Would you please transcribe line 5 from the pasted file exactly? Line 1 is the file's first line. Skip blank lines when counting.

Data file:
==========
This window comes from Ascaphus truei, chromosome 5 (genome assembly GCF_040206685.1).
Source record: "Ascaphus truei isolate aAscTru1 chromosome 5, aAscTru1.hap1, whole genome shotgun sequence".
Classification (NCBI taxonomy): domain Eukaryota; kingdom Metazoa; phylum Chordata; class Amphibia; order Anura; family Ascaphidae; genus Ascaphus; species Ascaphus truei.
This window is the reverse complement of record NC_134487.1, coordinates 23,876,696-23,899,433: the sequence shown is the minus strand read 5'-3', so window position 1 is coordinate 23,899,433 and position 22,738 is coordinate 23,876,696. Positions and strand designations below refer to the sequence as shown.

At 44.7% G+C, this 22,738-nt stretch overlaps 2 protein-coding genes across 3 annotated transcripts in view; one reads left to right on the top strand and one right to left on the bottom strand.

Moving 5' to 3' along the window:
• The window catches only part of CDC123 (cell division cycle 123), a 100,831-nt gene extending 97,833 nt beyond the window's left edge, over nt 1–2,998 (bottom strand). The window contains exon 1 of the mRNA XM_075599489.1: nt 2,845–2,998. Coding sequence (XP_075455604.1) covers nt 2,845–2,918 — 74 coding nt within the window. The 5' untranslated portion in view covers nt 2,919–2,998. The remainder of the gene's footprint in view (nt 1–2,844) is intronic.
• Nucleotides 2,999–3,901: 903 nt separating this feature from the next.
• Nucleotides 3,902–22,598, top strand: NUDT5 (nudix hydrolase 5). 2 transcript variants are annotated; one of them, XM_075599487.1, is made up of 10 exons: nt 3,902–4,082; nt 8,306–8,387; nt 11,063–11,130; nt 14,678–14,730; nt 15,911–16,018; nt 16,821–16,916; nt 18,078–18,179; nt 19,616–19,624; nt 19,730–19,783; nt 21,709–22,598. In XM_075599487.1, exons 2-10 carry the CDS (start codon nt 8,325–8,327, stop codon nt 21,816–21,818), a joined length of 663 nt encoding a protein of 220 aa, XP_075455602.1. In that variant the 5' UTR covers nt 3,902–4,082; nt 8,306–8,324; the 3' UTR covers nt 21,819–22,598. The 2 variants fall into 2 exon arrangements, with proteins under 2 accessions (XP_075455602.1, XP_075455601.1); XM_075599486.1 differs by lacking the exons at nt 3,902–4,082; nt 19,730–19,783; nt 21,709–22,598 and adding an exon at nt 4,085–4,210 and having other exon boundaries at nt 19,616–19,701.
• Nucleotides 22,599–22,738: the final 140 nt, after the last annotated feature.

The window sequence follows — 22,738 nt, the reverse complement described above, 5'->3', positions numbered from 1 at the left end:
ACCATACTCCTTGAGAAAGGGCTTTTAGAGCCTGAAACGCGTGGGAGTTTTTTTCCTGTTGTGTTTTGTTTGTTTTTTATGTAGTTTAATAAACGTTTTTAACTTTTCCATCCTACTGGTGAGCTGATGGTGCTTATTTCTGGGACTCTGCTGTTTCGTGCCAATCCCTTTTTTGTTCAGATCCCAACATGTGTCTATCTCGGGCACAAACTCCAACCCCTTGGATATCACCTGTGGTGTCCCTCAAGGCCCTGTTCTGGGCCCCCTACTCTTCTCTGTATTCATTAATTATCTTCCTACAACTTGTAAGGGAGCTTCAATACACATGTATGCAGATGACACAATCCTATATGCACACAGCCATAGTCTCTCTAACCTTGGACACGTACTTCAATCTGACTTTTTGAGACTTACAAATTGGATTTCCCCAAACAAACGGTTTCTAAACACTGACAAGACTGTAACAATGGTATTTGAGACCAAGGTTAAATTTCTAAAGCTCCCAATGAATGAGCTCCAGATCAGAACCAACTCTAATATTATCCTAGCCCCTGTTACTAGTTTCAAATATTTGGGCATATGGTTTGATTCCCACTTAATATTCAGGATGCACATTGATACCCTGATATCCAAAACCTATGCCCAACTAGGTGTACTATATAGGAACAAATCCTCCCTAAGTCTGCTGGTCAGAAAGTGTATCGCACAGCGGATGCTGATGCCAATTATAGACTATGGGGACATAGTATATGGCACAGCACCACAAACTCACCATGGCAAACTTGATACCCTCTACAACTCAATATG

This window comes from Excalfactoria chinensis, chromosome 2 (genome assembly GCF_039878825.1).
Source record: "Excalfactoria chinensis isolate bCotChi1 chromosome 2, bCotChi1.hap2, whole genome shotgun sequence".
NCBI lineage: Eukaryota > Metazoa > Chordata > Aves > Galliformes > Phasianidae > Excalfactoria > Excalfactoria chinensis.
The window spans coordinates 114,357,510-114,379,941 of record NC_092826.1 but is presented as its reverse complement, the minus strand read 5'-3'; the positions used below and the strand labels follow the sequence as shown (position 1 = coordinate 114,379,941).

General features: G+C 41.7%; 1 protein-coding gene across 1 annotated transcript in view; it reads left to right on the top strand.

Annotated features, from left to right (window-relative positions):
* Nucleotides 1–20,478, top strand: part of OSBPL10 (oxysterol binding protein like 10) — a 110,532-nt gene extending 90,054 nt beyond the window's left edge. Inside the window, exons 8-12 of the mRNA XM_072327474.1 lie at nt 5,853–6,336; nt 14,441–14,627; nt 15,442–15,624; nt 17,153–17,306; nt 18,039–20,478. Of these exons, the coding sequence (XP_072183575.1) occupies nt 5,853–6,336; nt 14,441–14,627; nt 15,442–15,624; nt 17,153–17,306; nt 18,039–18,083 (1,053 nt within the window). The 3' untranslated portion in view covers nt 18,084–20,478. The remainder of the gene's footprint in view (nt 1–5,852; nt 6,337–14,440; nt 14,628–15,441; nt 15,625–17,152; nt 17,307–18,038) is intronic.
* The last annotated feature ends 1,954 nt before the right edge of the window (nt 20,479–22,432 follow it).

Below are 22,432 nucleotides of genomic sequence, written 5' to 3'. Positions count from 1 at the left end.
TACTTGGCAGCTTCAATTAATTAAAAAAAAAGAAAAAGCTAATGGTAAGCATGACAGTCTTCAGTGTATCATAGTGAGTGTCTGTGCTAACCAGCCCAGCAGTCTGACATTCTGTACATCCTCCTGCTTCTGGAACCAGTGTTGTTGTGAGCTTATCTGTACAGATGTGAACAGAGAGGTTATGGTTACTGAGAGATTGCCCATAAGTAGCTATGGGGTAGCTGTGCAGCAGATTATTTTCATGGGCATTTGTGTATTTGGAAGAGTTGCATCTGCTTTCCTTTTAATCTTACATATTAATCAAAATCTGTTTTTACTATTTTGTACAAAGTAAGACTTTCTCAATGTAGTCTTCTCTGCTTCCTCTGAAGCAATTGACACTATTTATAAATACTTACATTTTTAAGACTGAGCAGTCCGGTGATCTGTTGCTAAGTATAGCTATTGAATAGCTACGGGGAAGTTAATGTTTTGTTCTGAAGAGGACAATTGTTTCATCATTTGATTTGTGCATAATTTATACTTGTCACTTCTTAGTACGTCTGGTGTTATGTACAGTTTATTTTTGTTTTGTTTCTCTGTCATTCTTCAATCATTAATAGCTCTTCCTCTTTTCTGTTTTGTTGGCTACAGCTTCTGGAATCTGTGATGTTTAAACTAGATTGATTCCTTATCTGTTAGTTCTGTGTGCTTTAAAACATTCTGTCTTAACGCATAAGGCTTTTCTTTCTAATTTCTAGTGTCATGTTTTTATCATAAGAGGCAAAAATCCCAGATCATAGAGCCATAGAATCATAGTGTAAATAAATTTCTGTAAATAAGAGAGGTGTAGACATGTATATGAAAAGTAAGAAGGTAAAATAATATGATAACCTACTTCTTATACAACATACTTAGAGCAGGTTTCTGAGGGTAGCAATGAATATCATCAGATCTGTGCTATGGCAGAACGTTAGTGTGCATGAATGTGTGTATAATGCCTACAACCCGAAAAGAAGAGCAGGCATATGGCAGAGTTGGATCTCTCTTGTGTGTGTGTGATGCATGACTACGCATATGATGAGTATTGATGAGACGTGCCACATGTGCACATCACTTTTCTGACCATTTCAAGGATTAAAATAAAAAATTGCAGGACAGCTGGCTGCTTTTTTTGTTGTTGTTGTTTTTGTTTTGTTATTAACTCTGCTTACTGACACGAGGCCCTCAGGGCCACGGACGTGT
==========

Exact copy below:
At 44.7% G+C, this 22,738-nt stretch overlaps 2 protein-coding genes across 3 annotated transcripts in view; one reads left to right on the top strand and one right to left on the bottom strand.